Update: UNC system President Tom Ross issued a statement expressing concern about House Bill 937, which would loosen the state's gun laws.

Part of the bill allows holders of concealed carry permits to keep guns in locked vehicles at college and university campuses.

“We have an obligation to provide a safe environment for our students and employees, and every UNC campus has a trained police force charged with promoting the safety of all people who come onto our campuses," Ross said in a statement.

"All UNC chancellors and chiefs of police believe allowing guns on campus would increase the risk to public safety and hamper our ability to protect not only our students, staff, and faculty, but also campus visitors, including parents, siblings of students, and summer camp participants. Vehicle break-ins are one of the leading crimes on college campuses, and even guns brought lawfully onto campus, as contemplated by this bill, could fall into the wrong hands and result in serious injury or death.

“In addition, a number of UNC campuses house early college high schools, middle schools, or summer camps for younger children. The presence of these young people further heightens our concerns about the safety risks that come with guns getting into the wrong hands. Moreover, when responding to an armed robbery or active shooter incident, our officers would often be hard pressed to distinguish between a criminal suspect and well-intentioned bystanders with weapons drawn, particularly in the heat of the moment. The potential for tragedy far outweighs any potential benefit or convenience to concealed-carry permit holders. We encourage the General Assembly to remove the provision that would allow guns to be brought onto UNC and other college and university campuses.”

Earlier Monday, UNC-Chapel Hill Director of Public Safety, Chief Jeff McCracken released a statement saying it's a bad idea to relax restrictions on guns.

"While intended to promote safety, this legislation allowing additional guns on public campuses actually would make colleges and universities less safe," his statement said.

Pat McCrory's "Aha!" moment

Gov. Pat McCrory raised the possibility Wednesday that public education leaders- from pre-K to the university system - would get together on a budget to send legislators rather than have each sector work separately with the governor's office on the proposal.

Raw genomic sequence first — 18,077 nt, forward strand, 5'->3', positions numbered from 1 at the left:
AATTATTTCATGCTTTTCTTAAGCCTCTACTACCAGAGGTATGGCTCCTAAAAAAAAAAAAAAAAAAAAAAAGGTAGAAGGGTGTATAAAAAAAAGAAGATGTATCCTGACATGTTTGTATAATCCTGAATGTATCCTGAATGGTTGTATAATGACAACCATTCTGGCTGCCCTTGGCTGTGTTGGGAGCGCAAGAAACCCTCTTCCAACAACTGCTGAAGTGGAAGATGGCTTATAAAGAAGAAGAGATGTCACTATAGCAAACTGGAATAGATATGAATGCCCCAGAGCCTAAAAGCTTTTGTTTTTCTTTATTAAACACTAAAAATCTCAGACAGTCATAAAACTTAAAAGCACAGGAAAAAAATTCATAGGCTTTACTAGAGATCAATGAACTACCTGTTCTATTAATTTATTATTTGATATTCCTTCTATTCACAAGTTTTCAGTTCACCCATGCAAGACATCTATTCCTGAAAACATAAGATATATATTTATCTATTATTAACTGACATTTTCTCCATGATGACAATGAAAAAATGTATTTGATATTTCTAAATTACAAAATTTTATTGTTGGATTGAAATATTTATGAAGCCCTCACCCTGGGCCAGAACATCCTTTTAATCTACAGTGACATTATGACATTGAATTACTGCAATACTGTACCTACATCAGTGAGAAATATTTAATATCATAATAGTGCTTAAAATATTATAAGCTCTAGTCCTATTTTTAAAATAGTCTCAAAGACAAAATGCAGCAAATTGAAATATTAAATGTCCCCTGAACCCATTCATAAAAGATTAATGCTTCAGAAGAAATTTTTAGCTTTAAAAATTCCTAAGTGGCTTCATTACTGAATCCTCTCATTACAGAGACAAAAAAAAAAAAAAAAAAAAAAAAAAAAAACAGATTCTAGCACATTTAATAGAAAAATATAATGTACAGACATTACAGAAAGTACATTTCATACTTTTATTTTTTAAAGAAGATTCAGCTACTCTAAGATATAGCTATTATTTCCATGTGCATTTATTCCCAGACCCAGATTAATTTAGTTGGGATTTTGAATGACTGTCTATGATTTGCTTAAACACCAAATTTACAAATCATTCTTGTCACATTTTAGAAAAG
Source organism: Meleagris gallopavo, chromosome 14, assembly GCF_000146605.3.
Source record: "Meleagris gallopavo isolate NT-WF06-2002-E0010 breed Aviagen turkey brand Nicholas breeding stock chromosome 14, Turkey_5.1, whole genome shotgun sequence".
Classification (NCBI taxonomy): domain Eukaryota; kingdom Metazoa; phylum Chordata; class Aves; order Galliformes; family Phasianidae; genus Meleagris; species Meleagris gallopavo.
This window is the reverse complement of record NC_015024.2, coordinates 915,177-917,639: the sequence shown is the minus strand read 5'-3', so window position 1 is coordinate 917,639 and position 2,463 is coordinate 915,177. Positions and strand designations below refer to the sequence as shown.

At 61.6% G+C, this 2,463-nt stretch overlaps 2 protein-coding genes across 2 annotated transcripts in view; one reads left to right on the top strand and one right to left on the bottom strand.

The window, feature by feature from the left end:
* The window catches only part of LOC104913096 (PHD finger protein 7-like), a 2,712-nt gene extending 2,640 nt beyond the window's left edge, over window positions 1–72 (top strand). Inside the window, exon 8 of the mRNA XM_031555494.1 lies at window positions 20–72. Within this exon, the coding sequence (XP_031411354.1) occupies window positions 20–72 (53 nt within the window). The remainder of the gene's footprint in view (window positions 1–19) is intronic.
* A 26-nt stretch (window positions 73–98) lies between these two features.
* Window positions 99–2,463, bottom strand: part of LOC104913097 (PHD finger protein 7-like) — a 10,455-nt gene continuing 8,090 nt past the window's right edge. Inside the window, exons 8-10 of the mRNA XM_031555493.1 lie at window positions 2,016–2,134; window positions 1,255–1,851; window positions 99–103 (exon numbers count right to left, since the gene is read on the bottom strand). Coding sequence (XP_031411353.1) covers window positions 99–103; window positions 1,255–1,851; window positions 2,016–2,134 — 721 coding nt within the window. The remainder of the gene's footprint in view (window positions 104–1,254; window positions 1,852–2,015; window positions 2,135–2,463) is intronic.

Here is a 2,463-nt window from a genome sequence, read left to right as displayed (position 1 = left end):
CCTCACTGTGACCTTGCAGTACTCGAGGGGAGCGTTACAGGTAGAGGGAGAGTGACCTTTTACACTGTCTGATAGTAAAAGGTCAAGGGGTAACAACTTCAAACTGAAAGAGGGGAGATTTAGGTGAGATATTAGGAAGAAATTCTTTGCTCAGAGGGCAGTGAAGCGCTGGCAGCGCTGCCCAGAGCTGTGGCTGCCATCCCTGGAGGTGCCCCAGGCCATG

McCrory described it as his "Aha!" moment as he assembled his first budget.

Closer collaboration on budgeting was one of the goals discussed at the first Education Cabinet meeting in the McCrory administration.The cabinet has the branches of state education and a representative of independent universities consider joint projects and ways to cooperate.

A collaborative budget would be a switch from current practice, where budget requests are developed separately and the K-12 public education and the UNC system often seen to be competing for money at the legislature.

McCrory said he and his budget staff thought it would be better to have pre-K through universities work on a budget together - "have an education budget as opposed to a university budget, or a K-12 budget, or a community college budget, or a pre-K budget."

McCrory acknowledged that there is already information shared. For example, leaders of the community college system meet regularly with UNC system leaders and with the state Department of Public Instruction. But McCrory wants a formal process with his office in on it.

Morning Memo: UNC-CH gets new chancellor; McHenry won't challenge Hagan

UNC-CHAPEL HILL TO GET FIRST WOMAN CHANCELLOR: As first reported by The News & Observer, UNC system officials will name Carol Folt, the interim president of Dartmouth College, as the next chancellor at the University of North Carolina at Chapel Hill. Folt, 61, would be the first woman to lead the campus in Chapel Hill, where the 29,000-member student body is 58 percent female. She will succeed Holden Thorp, who is stepping down by July 1 to become provost at Washington University in St. Louis. Full story.